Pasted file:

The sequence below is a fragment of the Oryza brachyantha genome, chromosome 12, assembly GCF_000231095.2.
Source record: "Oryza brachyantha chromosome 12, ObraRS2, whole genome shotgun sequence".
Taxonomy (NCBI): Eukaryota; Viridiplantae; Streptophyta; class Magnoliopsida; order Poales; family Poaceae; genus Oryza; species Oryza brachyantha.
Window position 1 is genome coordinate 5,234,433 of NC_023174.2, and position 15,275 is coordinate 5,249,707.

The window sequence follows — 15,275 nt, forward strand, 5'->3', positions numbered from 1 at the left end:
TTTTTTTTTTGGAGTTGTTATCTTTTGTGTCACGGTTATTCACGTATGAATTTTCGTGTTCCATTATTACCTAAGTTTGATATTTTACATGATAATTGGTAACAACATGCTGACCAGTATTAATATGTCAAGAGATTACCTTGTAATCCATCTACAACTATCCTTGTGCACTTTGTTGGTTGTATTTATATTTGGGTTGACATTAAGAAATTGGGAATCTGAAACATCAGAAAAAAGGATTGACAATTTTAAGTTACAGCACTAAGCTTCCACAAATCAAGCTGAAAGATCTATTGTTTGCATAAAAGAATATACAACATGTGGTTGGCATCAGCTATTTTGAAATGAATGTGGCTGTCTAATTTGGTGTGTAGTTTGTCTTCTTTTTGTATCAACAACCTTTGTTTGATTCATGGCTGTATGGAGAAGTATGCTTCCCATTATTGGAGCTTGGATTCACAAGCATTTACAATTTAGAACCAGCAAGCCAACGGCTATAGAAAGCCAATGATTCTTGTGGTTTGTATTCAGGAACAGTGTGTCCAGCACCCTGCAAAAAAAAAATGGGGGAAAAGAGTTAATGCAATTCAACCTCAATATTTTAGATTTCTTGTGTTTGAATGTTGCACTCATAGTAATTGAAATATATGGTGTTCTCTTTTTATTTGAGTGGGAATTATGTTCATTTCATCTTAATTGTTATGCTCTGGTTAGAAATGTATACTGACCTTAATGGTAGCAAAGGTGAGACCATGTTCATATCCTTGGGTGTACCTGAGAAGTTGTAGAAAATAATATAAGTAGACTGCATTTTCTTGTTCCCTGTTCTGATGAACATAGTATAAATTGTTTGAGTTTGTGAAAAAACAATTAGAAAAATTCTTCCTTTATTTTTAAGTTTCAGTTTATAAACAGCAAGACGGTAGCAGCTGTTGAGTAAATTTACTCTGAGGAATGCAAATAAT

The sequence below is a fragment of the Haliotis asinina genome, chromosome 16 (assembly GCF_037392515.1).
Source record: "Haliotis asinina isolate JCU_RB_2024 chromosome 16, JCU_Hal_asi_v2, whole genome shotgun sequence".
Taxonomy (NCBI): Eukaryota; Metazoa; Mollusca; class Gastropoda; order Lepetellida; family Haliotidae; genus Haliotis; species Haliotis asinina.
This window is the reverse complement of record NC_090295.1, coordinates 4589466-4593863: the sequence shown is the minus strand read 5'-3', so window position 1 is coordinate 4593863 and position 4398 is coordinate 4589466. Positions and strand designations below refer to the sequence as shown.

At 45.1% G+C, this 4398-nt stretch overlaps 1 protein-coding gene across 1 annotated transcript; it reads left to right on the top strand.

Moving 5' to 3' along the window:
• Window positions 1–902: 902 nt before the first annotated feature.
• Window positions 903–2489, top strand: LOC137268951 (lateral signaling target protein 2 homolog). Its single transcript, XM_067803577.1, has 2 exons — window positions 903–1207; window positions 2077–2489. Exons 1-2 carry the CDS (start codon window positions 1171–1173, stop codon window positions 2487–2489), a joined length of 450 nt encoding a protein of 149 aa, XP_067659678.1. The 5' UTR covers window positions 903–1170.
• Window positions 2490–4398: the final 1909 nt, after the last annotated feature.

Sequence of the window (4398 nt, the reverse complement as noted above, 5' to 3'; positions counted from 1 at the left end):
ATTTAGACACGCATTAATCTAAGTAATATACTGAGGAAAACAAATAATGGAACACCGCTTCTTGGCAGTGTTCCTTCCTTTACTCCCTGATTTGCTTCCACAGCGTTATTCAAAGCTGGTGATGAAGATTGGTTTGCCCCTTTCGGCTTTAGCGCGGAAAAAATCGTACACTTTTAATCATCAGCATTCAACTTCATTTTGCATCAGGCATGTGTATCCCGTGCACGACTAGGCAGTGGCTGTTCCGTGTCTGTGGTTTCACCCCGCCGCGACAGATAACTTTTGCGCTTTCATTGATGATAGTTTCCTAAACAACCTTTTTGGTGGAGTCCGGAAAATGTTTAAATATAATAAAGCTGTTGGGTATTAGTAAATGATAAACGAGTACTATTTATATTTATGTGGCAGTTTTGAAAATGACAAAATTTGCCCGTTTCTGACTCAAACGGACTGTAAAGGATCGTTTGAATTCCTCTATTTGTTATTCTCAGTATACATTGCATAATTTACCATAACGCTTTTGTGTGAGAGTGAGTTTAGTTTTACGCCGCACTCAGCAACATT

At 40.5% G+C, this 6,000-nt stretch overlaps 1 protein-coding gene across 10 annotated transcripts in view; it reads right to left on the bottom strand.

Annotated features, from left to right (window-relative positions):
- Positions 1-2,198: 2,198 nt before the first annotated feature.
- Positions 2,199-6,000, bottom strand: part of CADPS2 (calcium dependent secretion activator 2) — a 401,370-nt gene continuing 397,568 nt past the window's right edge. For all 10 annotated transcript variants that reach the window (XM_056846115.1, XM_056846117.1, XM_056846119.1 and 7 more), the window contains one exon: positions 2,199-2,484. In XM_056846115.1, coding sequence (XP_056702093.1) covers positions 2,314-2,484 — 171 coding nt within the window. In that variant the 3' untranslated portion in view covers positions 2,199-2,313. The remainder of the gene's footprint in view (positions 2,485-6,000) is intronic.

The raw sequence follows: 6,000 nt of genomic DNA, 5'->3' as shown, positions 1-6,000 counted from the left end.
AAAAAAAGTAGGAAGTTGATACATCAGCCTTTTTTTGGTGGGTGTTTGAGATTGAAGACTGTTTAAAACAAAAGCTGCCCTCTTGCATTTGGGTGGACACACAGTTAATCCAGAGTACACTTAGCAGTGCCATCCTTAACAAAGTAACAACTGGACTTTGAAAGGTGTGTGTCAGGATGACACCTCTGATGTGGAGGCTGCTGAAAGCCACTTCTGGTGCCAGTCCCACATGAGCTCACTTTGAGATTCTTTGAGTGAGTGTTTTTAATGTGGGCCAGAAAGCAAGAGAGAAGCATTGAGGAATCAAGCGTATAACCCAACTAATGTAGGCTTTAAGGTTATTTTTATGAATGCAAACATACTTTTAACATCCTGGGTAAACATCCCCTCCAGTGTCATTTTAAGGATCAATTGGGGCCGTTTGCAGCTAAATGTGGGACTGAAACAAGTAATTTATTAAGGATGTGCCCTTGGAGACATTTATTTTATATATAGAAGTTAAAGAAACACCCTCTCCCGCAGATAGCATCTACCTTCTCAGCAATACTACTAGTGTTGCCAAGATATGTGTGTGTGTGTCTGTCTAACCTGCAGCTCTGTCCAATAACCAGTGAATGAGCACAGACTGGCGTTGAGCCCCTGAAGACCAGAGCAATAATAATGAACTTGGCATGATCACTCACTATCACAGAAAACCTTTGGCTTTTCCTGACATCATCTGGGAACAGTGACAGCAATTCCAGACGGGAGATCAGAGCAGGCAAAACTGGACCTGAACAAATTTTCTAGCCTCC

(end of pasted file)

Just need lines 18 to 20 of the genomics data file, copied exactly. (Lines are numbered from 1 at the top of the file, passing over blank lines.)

At 40.5% G+C, this 6,000-nt stretch overlaps 1 protein-coding gene across 10 annotated transcripts in view; it reads right to left on the bottom strand.

Annotated features, from left to right (window-relative positions):
- Positions 1-2,198: 2,198 nt before the first annotated feature.